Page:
They are really motivated to show not only their kids, friends, and family how life looks when you take a different path. They are also motivated to help as many people as possible imagine a different trajectory for themselves. Being mortgage free allows them to live that example. It also allows them to work for themselves, growing their business to inspire others.
To check out the full scoop on how the McNeely family paid off a $330,000 mortgage in five years, click here.
15. Grow Rental Income Opportunities
Christina Marriott knows a thing or two about the benefits of a paid off house. How come? She and her husband are actually working on paying off their third and fourth mortgages!
In addition to a primary residence, the Marriotts also have three rental properties. These rental properties are the key to their long-term plan. The rentals are a form of passive income for the Marriotts. They only invest in properties that net at least $1,000 a month. Currently, all of the cash flow is redirected into paying off the rental properties, which is how they've been able to expand the amount of doors they own.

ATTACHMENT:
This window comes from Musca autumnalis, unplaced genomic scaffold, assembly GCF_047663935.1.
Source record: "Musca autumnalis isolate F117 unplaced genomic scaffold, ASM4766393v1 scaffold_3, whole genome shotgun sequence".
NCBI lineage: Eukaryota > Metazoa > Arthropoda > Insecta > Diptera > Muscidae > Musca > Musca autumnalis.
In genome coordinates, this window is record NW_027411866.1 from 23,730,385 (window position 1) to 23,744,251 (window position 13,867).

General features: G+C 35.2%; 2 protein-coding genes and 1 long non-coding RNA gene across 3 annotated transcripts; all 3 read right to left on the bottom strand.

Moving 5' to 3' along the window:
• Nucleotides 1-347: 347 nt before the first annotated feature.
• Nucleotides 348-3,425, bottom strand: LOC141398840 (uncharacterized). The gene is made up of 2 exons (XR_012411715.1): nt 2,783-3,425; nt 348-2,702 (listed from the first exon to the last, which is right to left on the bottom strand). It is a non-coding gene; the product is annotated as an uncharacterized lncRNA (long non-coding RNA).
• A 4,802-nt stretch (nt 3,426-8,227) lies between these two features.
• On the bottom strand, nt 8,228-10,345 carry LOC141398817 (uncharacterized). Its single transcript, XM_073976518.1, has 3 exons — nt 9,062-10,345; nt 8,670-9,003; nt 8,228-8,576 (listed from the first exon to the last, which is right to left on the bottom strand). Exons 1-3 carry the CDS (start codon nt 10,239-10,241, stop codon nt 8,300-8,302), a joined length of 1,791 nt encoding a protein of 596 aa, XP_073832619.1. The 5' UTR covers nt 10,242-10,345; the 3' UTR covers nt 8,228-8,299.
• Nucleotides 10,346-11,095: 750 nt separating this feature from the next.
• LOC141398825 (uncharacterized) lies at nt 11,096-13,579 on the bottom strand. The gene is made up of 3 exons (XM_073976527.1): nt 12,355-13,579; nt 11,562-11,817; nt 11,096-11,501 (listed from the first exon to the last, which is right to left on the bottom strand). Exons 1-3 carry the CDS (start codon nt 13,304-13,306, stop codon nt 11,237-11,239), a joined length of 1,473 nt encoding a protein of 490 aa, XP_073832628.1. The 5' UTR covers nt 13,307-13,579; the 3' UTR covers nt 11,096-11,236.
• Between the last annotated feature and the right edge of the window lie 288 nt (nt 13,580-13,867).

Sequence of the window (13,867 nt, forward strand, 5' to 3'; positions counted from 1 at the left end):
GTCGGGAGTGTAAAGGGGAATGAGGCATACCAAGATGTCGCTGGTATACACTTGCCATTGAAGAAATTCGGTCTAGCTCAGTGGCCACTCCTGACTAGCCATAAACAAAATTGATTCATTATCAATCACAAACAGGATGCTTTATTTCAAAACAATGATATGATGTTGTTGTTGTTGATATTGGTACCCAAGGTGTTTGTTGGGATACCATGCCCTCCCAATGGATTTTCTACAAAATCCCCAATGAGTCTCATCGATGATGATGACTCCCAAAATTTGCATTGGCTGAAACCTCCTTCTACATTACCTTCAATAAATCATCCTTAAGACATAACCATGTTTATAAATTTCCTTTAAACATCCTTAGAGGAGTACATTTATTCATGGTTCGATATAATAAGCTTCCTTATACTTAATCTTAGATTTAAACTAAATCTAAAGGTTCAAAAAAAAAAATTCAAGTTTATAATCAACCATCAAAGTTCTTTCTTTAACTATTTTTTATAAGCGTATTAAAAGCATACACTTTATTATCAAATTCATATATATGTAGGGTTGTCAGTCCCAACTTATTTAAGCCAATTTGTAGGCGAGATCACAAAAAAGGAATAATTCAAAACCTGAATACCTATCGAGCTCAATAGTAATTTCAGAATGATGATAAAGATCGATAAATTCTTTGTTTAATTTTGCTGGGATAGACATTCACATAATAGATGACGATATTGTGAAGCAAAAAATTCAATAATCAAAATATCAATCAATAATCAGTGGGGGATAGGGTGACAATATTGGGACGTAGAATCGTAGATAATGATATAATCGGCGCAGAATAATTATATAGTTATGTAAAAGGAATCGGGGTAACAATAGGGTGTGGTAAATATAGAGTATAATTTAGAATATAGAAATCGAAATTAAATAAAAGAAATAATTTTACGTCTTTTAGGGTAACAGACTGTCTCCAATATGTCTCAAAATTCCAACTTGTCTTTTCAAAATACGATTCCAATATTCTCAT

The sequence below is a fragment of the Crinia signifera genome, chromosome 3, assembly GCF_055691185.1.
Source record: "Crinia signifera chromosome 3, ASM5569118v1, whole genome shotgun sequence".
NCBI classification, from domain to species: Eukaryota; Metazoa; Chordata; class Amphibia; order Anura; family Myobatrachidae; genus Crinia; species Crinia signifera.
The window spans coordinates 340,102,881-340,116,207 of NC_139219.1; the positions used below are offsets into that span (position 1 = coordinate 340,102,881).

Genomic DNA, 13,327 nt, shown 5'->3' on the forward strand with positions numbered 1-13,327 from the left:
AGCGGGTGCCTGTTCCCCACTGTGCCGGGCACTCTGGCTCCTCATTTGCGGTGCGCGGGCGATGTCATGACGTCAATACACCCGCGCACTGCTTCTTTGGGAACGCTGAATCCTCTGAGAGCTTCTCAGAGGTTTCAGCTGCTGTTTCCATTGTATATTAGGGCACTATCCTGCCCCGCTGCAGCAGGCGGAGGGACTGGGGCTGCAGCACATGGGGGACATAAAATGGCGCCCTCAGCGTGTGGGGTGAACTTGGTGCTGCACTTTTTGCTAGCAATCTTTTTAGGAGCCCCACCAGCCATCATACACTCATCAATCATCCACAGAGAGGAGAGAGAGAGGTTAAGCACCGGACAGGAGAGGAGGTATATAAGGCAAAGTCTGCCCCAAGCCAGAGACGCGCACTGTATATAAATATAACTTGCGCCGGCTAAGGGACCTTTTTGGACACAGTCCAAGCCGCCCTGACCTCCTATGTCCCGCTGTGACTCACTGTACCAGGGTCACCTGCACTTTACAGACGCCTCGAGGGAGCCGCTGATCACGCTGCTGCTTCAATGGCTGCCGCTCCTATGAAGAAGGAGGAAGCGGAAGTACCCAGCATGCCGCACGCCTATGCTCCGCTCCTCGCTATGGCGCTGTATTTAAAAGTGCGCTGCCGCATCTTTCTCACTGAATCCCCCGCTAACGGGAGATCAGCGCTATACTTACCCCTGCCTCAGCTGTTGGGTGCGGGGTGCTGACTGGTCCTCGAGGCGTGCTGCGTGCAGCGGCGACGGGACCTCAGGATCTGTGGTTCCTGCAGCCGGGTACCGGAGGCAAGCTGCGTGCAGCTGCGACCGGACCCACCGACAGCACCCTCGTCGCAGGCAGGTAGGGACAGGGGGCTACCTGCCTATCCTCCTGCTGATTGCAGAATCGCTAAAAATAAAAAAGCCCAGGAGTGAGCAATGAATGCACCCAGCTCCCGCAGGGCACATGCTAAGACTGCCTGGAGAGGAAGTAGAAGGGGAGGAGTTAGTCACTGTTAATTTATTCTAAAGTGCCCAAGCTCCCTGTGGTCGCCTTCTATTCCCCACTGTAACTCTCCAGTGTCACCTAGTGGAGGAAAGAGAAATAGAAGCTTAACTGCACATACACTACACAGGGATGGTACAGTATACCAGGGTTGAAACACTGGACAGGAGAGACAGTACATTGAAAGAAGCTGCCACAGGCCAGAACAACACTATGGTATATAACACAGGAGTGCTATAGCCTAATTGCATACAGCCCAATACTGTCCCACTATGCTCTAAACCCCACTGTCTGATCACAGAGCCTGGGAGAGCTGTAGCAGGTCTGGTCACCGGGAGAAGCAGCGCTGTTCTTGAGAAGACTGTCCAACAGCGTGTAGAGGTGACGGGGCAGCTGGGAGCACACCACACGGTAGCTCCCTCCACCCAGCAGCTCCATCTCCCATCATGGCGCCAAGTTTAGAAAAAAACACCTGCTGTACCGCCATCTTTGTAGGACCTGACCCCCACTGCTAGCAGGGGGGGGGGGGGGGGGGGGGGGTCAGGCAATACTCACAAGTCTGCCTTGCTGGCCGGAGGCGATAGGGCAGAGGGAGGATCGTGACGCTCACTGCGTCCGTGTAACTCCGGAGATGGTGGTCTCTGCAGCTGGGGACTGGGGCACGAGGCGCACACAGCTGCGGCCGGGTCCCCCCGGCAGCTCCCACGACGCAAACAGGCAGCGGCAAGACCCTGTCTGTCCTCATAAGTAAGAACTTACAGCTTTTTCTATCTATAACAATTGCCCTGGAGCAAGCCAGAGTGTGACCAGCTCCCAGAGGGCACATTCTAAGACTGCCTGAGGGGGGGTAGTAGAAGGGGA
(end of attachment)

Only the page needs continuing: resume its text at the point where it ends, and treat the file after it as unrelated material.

Of course, Christina also points out that as exciting as it is to own a rental property free and clear, there's nothing quite like paying off your primary residence. She says that feeling was actually the best.
When they are entirely mortgage debt free, they will reconfigure the cash flow from their rentals. This cash flow will allow them to take one to two years to make some lifestyle upgrades. Christina has her eye on a new kitchen and knows that they both need to trade in their cars soon too. After that, they will use the cash flow to allow her husband to move to part-time work.
Find out more about Christina's journey to be mortgage free on an almost half-a-million-dollar home in her 40s here.
Final Thoughts on Benefits of a Paid Off House
In the end, the plan to pay off our mortgage has worked out very well for our young family. Being mortgage-free at 35 was a family tree-changing moment for us.
Not everyone thinks these 15 benefits of a paid off house are worth it. And that's okay! For some people, it makes more sense to prioritize other money goals. The important thing is that you find a path that works well for your family.
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Carpe Diem Quote
“The goal isn’t more money. The goal is living life on your terms.”Chris Brogan
What do you think of these benefits of a paid off house? What would you add to the list?
Do you think paying off your mortgage early is not a good idea?
Please let us know in the comments below.